But it was as I came home from the hospital that events truly started their spiral downwards. My landlord rounded the corner, tripping over me as I tried to open my apartment's door (it wasn't working; my teeth couldn't get a grip on the metal knob). He quickly got up a little ways away from me. I got a bad feeling as I noticed he was further away than mere politeness would need.
"Doug! Glad I found you!" He didn't smell glad. He smelled disgusted. And eager.
He squinted suspiciously at me. "What?"
I struggled to make the proper sounds (The month of learning was hardly over). "Why?"
"Oh. Well, I'm afraid I'm going to have to raise your rent."
The bad feeling intensified. "How much?"
He looked smug. He ~i~smelled~i~ smug. "About fifty percent."
"Ut! I?" I shouted through my voder, losing control again.
More smugsmell. "Well, think about it. You're going to need to refit your apartment. I'll have to change it back when you leave." Not ~i~if~i~ I leave, I noticed, ~i~when.~i~ I didn't bother asking who would pay for the first conversion; the answer was too obvious. "And being a Scab, well, some people are understandably nervous about getting it. They might move, and I'd lose their rent."
This was utter bull, very badly disguised. I felt sick. You hear about SCABS discrimination, but if you're not a SCAB and not discriminating you generally ignore it. Or at least I had. Now a big basketful had landed right on my doorstep and had come home to roost. Or some such.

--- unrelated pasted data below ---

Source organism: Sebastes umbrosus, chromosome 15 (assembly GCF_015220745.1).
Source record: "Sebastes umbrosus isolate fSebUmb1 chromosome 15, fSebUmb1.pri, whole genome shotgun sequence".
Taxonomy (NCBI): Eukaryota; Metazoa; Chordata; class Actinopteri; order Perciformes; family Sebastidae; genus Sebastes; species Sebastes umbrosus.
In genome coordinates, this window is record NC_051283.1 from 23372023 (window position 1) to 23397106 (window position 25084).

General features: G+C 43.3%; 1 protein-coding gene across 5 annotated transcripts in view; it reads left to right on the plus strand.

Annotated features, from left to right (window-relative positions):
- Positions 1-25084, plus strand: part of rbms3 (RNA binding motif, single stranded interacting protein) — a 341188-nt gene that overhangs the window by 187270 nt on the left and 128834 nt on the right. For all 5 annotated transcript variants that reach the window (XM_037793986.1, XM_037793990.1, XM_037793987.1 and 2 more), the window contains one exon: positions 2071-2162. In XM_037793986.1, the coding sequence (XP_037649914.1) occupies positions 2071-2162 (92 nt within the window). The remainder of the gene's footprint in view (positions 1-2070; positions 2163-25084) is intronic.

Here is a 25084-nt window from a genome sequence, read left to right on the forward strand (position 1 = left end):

I tried to ask him if anyone had actually left, or even threatened to, but it came out something like, "Disk benny fuh say day were gumma cheeb?" I was still trying to remember which sound went to which sound, and combined with poor enunciation due to being so angry, well...
After a few back-and-forths in the "conversation", my landlord said before leaving, "You're doing this on purpose. You're rent is up. Period."
That night my boss called. He was real nice sounding, but what he told me, essentially, was that I was fired. Can't have a Scab around our kiddies, what would people ~i~do?~i~ Right. Not that I could have worked anyway, when I couldn't hold book or chalk. But still...
Those were the big things. Over the intervening time there was lots of little ones: car insurance (which I actually was stupid enough to pay, before I remembered I could no longer drive), credit cards, food. Modifications to the apartment so I could live there, but only minor ones so that bastard landlord wouldn't kick me out.
Since I was fired I had been trying to get a new job. I quickly found there wasn't much for someone like myself. I got chased out of a lot of places, once with things being thrown at me as I left. This wasn't the most Scabs-friendly town there is. But it wasn't just deiscrimination. There were places that would tolerate a Scab employee, some that even welcomed them. But a Scab with no voice, no hands, walking quadrupedally, there weren't very many openings for. No openings, actually, not in any job I'd want to work in.
So now it was down to this.
I got up from my bed: a pile of blankets. I had sold my real bed to help pay rent, and besides, my claws were threatening to make the mattress tear. I walked over to the refrigerator; it was one of the few pieces of furniture left in the apartment, the others being sold for reasons similar to that of my bed. The fridge opened when I stepped on a pedal. Inside was exactly what I remembered putting in there last night: nothing.